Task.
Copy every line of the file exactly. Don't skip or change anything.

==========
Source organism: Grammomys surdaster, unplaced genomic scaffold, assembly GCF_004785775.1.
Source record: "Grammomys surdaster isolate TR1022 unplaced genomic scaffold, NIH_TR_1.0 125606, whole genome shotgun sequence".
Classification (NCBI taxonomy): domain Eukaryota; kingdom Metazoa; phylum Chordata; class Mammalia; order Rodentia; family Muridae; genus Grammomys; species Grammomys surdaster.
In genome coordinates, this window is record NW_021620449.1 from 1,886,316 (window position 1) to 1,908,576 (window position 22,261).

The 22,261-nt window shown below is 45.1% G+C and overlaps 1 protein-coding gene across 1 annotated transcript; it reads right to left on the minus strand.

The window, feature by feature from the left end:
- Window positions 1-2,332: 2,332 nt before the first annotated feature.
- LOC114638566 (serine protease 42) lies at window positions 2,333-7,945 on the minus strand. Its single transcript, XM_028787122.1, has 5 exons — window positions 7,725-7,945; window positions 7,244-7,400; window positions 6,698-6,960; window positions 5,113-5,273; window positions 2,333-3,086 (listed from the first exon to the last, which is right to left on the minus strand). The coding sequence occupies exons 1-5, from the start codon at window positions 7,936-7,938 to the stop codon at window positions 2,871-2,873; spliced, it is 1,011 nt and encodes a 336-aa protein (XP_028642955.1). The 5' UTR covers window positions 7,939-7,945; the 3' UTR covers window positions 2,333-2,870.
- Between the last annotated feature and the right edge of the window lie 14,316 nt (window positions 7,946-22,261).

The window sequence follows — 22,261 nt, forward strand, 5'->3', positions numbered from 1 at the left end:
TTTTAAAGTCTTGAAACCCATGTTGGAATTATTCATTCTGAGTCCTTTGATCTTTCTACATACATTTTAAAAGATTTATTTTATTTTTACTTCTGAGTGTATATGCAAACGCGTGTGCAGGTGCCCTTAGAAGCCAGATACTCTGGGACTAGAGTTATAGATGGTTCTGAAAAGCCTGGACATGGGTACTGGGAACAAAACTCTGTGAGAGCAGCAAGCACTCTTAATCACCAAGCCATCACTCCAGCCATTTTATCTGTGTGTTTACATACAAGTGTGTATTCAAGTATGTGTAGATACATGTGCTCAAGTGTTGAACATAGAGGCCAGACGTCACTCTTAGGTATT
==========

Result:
Source organism: Grammomys surdaster, unplaced genomic scaffold, assembly GCF_004785775.1.
Source record: "Grammomys surdaster isolate TR1022 unplaced genomic scaffold, NIH_TR_1.0 125606, whole genome shotgun sequence".
Classification (NCBI taxonomy): domain Eukaryota; kingdom Metazoa; phylum Chordata; class Mammalia; order Rodentia; family Muridae; genus Grammomys; species Grammomys surdaster.
In genome coordinates, this window is record NW_021620449.1 from 1,886,316 (window position 1) to 1,908,576 (window position 22,261).

The 22,261-nt window shown below is 45.1% G+C and overlaps 1 protein-coding gene across 1 annotated transcript; it reads right to left on the minus strand.

The window, feature by feature from the left end:
- Window positions 1-2,332: 2,332 nt before the first annotated feature.
- LOC114638566 (serine protease 42) lies at window positions 2,333-7,945 on the minus strand. Its single transcript, XM_028787122.1, has 5 exons — window positions 7,725-7,945; window positions 7,244-7,400; window positions 6,698-6,960; window positions 5,113-5,273; window positions 2,333-3,086 (listed from the first exon to the last, which is right to left on the minus strand). The coding sequence occupies exons 1-5, from the start codon at window positions 7,936-7,938 to the stop codon at window positions 2,871-2,873; spliced, it is 1,011 nt and encodes a 336-aa protein (XP_028642955.1). The 5' UTR covers window positions 7,939-7,945; the 3' UTR covers window positions 2,333-2,870.
- Between the last annotated feature and the right edge of the window lie 14,316 nt (window positions 7,946-22,261).

The window sequence follows — 22,261 nt, forward strand, 5'->3', positions numbered from 1 at the left end:
TTTTAAAGTCTTGAAACCCATGTTGGAATTATTCATTCTGAGTCCTTTGATCTTTCTACATACATTTTAAAAGATTTATTTTATTTTTACTTCTGAGTGTATATGCAAACGCGTGTGCAGGTGCCCTTAGAAGCCAGATACTCTGGGACTAGAGTTATAGATGGTTCTGAAAAGCCTGGACATGGGTACTGGGAACAAAACTCTGTGAGAGCAGCAAGCACTCTTAATCACCAAGCCATCACTCCAGCCATTTTATCTGTGTGTTTACATACAAGTGTGTATTCAAGTATGTGTAGATACATGTGCTCAAGTGTTGAACATAGAGGCCAGACGTCACTCTTAGGTATT